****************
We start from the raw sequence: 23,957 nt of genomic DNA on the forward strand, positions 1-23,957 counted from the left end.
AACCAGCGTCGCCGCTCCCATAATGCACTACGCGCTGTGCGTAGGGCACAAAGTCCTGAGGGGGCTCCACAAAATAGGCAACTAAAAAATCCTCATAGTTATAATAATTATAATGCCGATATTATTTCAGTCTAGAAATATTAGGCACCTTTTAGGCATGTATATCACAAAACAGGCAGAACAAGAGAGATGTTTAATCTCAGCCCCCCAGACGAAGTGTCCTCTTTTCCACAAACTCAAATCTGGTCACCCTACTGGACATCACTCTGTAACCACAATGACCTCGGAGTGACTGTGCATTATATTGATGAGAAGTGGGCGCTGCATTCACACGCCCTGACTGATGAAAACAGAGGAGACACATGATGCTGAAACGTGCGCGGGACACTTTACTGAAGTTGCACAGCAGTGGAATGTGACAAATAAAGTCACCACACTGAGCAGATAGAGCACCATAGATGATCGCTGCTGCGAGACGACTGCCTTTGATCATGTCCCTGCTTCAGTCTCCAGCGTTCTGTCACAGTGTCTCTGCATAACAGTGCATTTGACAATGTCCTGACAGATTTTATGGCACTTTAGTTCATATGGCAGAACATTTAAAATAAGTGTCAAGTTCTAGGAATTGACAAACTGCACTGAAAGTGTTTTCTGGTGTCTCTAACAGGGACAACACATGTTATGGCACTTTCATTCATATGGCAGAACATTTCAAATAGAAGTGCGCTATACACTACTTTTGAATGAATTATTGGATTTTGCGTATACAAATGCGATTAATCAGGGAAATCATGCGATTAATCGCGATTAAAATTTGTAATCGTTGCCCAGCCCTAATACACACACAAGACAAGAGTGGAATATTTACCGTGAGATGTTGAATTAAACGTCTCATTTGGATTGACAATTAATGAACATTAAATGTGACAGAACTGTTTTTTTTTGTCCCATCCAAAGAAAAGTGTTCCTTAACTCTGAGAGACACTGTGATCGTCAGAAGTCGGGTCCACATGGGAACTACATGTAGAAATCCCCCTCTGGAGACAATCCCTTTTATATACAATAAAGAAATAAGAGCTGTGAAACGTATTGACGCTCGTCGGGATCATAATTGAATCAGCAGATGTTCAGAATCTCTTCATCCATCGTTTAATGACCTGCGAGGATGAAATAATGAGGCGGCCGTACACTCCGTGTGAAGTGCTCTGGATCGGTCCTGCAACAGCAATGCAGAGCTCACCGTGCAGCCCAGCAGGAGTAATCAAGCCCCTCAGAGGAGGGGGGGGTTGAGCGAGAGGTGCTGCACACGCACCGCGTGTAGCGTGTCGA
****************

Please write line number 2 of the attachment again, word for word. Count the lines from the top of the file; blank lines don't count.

AACCAGCGTCGCCGCTCCCATAATGCACTACGCGCTGTGCGTAGGGCACAAAGTCCTGAGGGGGCTCCACAAAATAGGCAACTAAAAAATCCTCATAGTTATAATAATTATAATGCCGATATTATTTCAGTCTAGAAATATTAGGCACCTTTTAGGCATGTATATCACAAAACAGGCAGAACAAGAGAGATGTTTAATCTCAGCCCCCCAGACGAAGTGTCCTCTTTTCCACAAACTCAAATCTGGTCACCCTACTGGACATCACTCTGTAACCACAATGACCTCGGAGTGACTGTGCATTATATTGATGAGAAGTGGGCGCTGCATTCACACGCCCTGACTGATGAAAACAGAGGAGACACATGATGCTGAAACGTGCGCGGGACACTTTACTGAAGTTGCACAGCAGTGGAATGTGACAAATAAAGTCACCACACTGAGCAGATAGAGCACCATAGATGATCGCTGCTGCGAGACGACTGCCTTTGATCATGTCCCTGCTTCAGTCTCCAGCGTTCTGTCACAGTGTCTCTGCATAACAGTGCATTTGACAATGTCCTGACAGATTTTATGGCACTTTAGTTCATATGGCAGAACATTTAAAATAAGTGTCAAGTTCTAGGAATTGACAAACTGCACTGAAAGTGTTTTCTGGTGTCTCTAACAGGGACAACACATGTTATGGCACTTTCATTCATATGGCAGAACATTTCAAATAGAAGTGCGCTATACACTACTTTTGAATGAATTATTGGATTTTGCGTATACAAATGCGATTAATCAGGGAAATCATGCGATTAATCGCGATTAAAATTTGTAATCGTTGCCCAGCCCTAATACACACACAAGACAAGAGTGGAATATTTACCGTGAGATGTTGAATTAAACGTCTCATTTGGATTGACAATTAATGAACATTAAATGTGACAGAACTGTTTTTTTTTGTCCCATCCAAAGAAAAGTGTTCCTTAACTCTGAGAGACACTGTGATCGTCAGAAGTCGGGTCCACATGGGAACTACATGTAGAAATCCCCCTCTGGAGACAATCCCTTTTATATACAATAAAGAAATAAGAGCTGTGAAACGTATTGACGCTCGTCGGGATCATAATTGAATCAGCAGATGTTCAGAATCTCTTCATCCATCGTTTAATGACCTGCGAGGATGAAATAATGAGGCGGCCGTACACTCCGTGTGAAGTGCTCTGGATCGGTCCTGCAACAGCAATGCAGAGCTCACCGTGCAGCCCAGCAGGAGTAATCAAGCCCCTCAGAGGAGGGGGGGGTTGAGCGAGAGGTGCTGCACACGCACCGCGTGTAGCGTGTCGA